An example would be 1 Timothy 1:17 where God is described as "aphthartos 1) uncorrupted, not liable to corruption or decay, imperishable ... 2) immortal ..." (See notes in NET Bible at https://lumina.bible.org/bible/1+Timothy+1)

Edit: Deleted the Greek characters used in writing aphthartos as they came out wrong on my screen.
« Last Edit: May 28, 2014, 03:51:48 AM by Black Dwarf »

Offline Black Dwarf

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Re: If He Exists, Can Biblegod Be Destroyed?
« Reply #105 on: May 28, 2014, 03:50:41 AM »
We were asked in the OP whether YHWH can be destroyed if he does indeed exist. Part of the character of YHWH, i.e. the God described in the bible, is that he cannot not exist. So the answer to the OP is dead simple. It is, "No".

The OP is not asking whether YHWH does exist.
I've been assuming that the existence of YHWH was a given in this thread.

My point is that if one aspect of what god says can be spun as "he (or the biblical writers) didn't quite mean that", then other aspects of what god says can be spun in a similar fashion.

"God didn't mean that humans can do absolutely anything."
"God didn't mean that he absolutely cannot not exist."

If you play the "well, it doesn't mean that" card, then that card can be played by others.
Let's not spin things then, but rather look and see if we can understand the text in the manner intended by the author, just like you and I are trying to do with each other's posts.

Offline screwtape

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Re: If He Exists, Can Biblegod Be Destroyed?
« Reply #106 on: May 28, 2014, 07:37:52 AM »
Hmm. That would seem an overly literal understanding of that verse. Bearing in mind that Jesus said that nothing is impossible for God (Luke 1:37), e.g. stopping people of the same language from destroying him, then it would seem that one or more of the following are true:

1) Jesus got it wrong.
2) Jesus was contradicting Genesis 11:6.
3) A bit of common sense needs applying to our reading of Genesis 11:6.

In case this seems like a cop out, may I point out that if it were meant to be taken totally literally, then it would mean that people restricted to speaking the same language would be able to speak different languages too and that is a logical contradiction. It would also mean that they could exist while not existing. It seems to me that a bit of common sense is called for.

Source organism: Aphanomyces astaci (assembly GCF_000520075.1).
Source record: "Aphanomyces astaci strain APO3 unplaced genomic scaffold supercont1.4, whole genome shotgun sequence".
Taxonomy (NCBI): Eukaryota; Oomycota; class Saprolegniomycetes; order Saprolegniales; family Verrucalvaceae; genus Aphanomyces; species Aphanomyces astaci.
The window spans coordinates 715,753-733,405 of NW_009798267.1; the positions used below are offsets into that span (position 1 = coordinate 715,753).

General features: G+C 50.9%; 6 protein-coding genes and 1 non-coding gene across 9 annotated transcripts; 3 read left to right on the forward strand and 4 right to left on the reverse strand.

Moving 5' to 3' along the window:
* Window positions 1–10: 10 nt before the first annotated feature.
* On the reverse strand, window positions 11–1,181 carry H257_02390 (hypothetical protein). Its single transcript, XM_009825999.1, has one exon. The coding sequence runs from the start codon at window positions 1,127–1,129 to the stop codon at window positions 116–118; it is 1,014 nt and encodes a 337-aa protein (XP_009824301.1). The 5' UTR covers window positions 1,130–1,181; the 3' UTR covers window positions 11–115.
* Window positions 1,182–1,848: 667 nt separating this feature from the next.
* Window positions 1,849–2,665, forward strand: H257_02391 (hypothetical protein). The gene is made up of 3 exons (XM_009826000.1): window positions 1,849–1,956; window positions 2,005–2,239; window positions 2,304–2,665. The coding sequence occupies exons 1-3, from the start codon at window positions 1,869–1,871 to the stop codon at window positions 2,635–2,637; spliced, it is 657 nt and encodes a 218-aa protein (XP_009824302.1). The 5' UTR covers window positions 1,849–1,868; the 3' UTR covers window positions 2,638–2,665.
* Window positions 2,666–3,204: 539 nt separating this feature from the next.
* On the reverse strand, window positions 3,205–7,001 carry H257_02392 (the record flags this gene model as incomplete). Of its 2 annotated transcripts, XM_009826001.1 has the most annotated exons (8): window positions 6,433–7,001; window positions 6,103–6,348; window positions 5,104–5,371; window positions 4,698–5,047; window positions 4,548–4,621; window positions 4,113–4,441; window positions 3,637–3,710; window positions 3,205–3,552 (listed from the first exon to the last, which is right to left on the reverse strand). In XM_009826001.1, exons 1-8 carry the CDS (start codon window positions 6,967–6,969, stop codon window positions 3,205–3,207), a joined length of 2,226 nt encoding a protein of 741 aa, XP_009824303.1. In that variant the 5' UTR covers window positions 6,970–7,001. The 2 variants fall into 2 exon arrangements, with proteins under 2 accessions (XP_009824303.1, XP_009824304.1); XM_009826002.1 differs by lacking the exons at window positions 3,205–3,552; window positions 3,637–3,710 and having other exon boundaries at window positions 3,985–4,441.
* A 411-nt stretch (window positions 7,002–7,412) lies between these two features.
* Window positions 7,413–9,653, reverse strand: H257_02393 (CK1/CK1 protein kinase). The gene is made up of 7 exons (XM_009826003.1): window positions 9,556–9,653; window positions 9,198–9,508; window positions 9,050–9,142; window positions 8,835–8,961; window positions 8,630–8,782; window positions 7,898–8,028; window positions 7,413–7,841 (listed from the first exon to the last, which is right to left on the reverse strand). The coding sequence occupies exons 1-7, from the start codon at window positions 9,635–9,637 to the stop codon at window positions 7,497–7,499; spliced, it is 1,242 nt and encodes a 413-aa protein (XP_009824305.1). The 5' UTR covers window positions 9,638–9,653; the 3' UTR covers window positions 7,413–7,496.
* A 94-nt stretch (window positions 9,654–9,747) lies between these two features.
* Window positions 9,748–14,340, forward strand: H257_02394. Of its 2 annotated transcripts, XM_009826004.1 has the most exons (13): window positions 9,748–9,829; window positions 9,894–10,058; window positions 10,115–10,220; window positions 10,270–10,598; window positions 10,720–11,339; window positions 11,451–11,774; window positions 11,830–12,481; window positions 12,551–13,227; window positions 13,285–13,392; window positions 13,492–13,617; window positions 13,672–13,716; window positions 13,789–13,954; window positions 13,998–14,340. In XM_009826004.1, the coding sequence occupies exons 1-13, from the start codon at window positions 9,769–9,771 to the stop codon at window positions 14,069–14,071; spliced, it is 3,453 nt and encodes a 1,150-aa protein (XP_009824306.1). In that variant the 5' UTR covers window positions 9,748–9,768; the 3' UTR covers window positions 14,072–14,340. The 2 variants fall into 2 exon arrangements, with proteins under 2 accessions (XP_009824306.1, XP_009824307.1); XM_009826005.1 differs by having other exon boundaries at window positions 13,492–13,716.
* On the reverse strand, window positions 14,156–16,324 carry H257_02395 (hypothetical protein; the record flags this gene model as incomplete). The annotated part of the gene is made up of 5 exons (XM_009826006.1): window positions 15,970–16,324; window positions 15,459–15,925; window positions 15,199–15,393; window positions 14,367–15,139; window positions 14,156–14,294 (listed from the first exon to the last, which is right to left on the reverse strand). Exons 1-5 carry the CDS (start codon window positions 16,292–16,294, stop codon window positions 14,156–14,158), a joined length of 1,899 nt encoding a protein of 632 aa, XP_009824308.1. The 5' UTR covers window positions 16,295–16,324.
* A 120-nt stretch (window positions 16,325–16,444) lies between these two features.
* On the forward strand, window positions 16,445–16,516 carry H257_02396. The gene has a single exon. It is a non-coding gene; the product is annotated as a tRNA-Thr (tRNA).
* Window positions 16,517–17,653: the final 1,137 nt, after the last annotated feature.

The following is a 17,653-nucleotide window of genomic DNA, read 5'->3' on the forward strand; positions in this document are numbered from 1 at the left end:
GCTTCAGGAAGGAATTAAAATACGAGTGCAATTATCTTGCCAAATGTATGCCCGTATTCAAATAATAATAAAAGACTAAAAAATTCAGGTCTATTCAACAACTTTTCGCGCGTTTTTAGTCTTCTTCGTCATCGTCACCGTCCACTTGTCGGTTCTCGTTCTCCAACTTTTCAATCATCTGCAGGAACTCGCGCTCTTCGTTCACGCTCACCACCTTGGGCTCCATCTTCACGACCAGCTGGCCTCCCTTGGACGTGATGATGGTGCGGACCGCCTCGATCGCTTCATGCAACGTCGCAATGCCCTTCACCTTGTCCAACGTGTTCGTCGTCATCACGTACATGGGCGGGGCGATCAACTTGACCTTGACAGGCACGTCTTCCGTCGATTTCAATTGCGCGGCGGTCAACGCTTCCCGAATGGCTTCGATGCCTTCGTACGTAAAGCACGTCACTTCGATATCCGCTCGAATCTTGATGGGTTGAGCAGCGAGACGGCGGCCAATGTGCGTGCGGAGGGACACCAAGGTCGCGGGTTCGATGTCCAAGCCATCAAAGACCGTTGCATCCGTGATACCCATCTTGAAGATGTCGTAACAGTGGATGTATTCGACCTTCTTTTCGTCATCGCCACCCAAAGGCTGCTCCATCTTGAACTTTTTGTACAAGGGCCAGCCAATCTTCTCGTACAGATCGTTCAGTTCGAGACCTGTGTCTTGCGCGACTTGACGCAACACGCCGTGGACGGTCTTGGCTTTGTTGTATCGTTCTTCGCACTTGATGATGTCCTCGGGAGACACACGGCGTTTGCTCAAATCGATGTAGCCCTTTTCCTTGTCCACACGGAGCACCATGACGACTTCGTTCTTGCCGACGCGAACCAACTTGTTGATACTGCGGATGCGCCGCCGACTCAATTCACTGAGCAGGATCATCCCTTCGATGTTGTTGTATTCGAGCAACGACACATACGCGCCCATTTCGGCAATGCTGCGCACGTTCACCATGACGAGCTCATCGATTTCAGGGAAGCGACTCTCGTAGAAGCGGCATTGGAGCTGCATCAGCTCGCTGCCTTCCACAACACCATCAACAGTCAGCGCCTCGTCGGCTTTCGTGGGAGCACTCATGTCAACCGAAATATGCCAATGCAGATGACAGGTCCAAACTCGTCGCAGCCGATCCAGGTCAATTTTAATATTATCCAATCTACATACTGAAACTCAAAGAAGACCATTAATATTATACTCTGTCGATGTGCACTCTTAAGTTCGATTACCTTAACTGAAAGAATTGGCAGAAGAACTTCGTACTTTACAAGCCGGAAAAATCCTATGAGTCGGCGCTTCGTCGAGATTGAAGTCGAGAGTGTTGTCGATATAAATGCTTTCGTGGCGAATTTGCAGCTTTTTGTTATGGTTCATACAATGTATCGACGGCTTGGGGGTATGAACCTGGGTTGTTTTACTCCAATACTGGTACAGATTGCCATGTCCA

So what's the common sense answer?  How are jesus H and gen 11:6 both correct?   And how do you know what is "overly literal"?  What guides you as to what degree of literalness is called for?

Your post seems to have just petered out before delivering.
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Offline Black Dwarf

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Re: If He Exists, Can Biblegod Be Destroyed?
« Reply #107 on: May 28, 2014, 09:23:19 AM »
Hmm. That would seem an overly literal understanding of that verse. Bearing in mind that Jesus said that nothing is impossible for God (Luke 1:37), e.g. stopping people of the same language from destroying him, then it would seem that one or more of the following are true:

1) Jesus got it wrong.
2) Jesus was contradicting Genesis 11:6.
3) A bit of common sense needs applying to our reading of Genesis 11:6.

In case this seems like a cop out, may I point out that if it were meant to be taken totally literally, then it would mean that people restricted to speaking the same language would be able to speak different languages too and that is a logical contradiction. It would also mean that they could exist while not existing. It seems to me that a bit of common sense is called for.

So what's the common sense answer?  How are jesus H and gen 11:6 both correct?   And how do you know what is "overly literal"?  What guides you as to what degree of literalness is called for?

Your post seems to have just petered out before delivering.
The common sense answer seems, to me at least, that Genesis 11:6 no more meant "be able to destroy God" than it means "be able to exist while not existing". The latter is logically impossible and the latter is at odds with the rest of the bible where the picture of God throughout is one of him being eternal, pre-existent, the cause of all that there is (except himself). Stuff like that.

How would you understand what a common sense answer is?

Offline screwtape

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Re: If He Exists, Can Biblegod Be Destroyed?
« Reply #108 on: May 28, 2014, 11:08:38 AM »
There could be several.

First, it could be that genesis is portraying a vulnerable god who is panicked.  This would not be the first time it does this.  We see yhwh lose his shit earlier when Eve and her slow witted mate gain moral knowledge.  You can just about hear the panic in yhwh's voice when he says "they are like us!"  Then, after running around with his hair on fire, he makes them mortal, kicks them out of eden and places armed guards at the door.  Talk about over reacting.